A queue can be maintained in order to keep track of when the new data was written, modified, or deleted in the cache. For example, the querying application may be for a bank monitoring an amount that an individual has in their bank account. In this example, as the querying application of the bank iterates over account balance information for the individual, the bank may desire to know when old account balance information was modified and/or when new banking information is added at a cache entry already iterated over at a node. When the node maintains a queue of cache entry writes, modifications, or deletions, the bank can receive the queued information and determine a correct current account balance of the individual.

FIG. 1 illustrates a block diagram of nodes 102, 104, 106, and 108 in a cluster 100. The nodes 102, 104, 106, and 108 can each include a cache for storing data. The nodes 102, 104, 106, and 108 can communicate with the other nodes 102, 104, 106, and 108, respectively, in the cluster 100. In one example, node 102 can communicate with nodes 104, 106, and/or 108 regarding the distribution of data in the data cluster, such as where different data sets should be stored or where new data should be entered.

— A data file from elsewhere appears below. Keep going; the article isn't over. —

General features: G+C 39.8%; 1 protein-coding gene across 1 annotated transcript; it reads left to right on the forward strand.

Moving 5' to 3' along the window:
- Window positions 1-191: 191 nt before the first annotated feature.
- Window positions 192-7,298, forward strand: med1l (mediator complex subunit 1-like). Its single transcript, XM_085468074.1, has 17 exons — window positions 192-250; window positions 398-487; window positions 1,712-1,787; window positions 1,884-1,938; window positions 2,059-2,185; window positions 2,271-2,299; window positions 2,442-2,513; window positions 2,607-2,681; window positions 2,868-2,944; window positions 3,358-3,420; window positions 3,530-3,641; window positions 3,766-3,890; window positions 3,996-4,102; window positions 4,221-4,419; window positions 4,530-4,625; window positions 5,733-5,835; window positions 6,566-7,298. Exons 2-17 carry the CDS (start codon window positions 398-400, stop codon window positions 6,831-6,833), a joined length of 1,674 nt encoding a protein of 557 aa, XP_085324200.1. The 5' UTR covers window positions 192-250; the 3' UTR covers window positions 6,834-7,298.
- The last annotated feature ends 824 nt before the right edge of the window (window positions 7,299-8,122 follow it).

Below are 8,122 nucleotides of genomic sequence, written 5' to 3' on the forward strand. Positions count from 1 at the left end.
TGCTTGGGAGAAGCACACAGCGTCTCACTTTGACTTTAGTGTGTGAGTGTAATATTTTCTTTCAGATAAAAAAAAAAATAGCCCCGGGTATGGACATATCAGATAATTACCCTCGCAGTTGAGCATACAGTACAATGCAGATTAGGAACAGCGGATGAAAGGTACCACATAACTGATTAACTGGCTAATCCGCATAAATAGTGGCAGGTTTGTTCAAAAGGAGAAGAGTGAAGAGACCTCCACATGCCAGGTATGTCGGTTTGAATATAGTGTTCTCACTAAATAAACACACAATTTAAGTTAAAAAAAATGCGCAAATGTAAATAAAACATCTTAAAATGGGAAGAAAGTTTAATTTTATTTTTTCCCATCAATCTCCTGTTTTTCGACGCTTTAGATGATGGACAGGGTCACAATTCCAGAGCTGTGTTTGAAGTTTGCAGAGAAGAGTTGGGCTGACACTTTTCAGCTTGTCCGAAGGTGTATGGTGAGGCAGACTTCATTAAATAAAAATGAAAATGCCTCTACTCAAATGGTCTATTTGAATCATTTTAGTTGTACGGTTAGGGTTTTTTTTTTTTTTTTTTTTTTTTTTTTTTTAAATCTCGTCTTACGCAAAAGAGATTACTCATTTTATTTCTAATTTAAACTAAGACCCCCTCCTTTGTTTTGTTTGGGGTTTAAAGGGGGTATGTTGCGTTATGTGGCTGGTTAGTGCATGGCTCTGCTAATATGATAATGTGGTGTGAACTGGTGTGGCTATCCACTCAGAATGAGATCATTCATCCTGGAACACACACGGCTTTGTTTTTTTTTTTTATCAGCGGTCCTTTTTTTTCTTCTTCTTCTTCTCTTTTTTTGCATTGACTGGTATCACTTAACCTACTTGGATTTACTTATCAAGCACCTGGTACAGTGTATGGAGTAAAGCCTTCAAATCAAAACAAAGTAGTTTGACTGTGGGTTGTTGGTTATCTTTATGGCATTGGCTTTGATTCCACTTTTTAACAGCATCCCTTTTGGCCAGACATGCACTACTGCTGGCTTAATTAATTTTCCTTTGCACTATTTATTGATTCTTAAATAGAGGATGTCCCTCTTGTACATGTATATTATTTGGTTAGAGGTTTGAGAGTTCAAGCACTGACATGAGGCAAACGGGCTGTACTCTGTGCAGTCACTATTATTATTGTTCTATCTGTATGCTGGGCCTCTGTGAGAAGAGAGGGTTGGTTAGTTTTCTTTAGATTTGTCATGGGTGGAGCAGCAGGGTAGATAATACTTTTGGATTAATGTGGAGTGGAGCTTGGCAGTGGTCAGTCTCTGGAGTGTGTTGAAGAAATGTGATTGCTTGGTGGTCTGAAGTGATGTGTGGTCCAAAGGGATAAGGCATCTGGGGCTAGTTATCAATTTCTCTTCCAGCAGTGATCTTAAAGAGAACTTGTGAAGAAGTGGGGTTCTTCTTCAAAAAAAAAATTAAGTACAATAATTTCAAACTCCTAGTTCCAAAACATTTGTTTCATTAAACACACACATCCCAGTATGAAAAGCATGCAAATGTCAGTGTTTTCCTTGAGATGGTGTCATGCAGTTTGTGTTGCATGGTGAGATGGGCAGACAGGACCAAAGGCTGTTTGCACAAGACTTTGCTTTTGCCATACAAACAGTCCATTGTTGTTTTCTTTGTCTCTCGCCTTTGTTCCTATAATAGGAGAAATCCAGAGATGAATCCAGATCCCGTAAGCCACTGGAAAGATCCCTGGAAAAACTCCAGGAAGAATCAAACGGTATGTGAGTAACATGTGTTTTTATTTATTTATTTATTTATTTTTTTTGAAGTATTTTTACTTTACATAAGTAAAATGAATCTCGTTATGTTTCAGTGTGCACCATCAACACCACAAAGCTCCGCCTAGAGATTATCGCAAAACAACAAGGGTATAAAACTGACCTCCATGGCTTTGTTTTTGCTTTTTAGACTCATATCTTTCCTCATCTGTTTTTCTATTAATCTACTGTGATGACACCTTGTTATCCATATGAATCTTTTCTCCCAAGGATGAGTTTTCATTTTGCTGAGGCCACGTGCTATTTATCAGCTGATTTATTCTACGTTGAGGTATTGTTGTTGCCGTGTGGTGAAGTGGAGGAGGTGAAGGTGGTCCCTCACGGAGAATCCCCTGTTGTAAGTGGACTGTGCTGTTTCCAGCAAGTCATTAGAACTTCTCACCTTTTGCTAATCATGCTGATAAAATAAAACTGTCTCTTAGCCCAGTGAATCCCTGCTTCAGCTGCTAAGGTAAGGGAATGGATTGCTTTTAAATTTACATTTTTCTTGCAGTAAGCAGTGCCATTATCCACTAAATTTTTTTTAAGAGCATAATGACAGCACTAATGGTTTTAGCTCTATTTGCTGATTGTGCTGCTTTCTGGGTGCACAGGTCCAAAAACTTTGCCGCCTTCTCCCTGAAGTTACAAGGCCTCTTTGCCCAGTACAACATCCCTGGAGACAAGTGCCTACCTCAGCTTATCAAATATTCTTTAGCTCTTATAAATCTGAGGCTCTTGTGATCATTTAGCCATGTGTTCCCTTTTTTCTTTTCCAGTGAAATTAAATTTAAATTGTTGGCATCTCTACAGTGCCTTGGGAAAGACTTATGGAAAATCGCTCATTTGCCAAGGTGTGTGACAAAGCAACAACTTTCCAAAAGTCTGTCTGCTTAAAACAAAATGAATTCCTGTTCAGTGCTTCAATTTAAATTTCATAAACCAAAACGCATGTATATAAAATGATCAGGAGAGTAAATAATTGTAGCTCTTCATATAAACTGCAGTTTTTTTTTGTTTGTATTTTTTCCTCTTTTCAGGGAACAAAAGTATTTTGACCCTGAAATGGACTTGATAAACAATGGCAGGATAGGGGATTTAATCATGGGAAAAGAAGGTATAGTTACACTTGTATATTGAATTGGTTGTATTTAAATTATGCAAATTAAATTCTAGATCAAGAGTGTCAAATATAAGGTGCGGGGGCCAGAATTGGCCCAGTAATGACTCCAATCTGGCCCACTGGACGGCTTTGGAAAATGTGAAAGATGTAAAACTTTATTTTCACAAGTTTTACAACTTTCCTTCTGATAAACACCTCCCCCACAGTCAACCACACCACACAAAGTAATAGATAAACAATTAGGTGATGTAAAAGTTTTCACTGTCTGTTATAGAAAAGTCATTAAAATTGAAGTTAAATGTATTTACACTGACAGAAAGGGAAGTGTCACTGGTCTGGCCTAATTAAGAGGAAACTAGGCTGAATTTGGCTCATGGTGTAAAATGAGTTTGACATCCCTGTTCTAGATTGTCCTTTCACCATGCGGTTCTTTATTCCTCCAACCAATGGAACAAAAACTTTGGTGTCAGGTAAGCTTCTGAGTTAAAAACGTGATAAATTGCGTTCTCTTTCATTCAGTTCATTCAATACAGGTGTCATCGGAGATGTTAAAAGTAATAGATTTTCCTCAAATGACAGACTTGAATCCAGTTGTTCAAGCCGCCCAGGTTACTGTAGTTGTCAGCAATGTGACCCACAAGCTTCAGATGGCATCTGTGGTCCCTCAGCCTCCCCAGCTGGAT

A cache at a node can include multiple cache entries, where each cache entry includes a key and a value pair, i.e. a (key, value) pair. The (key, value) pair can include an identification (ID) value (the key) that is associated with data (the value). For example, the (key, value) pair can be an ID value associated with information about a person, e.g., (ID, Person). The (key, value) pair can be used to perform different functions at nodes in a data grid, such as data reads, data writes, or data deletions.

FIG. 2A illustrates applications 202 and 204 receiving a request (such as a request from an ATM or a bank, e.g., a get request) to retrieve an account balance for an individual (steps 208 and 216) from a node cluster 206. FIG. 2A further illustrates that applications 202 and 204 can send read commands 210 and 218 (e.g., get(balance)) to the node cluster 206 (steps 210 and 218). The cache entries of nodes in node cluster 206 can be iterated through, and the account balance can be found at node 212 (e.g., an account balance of 500). In one example, the node 212 can communicate the account balance to the applications 202 and 204 (steps 214 and 220).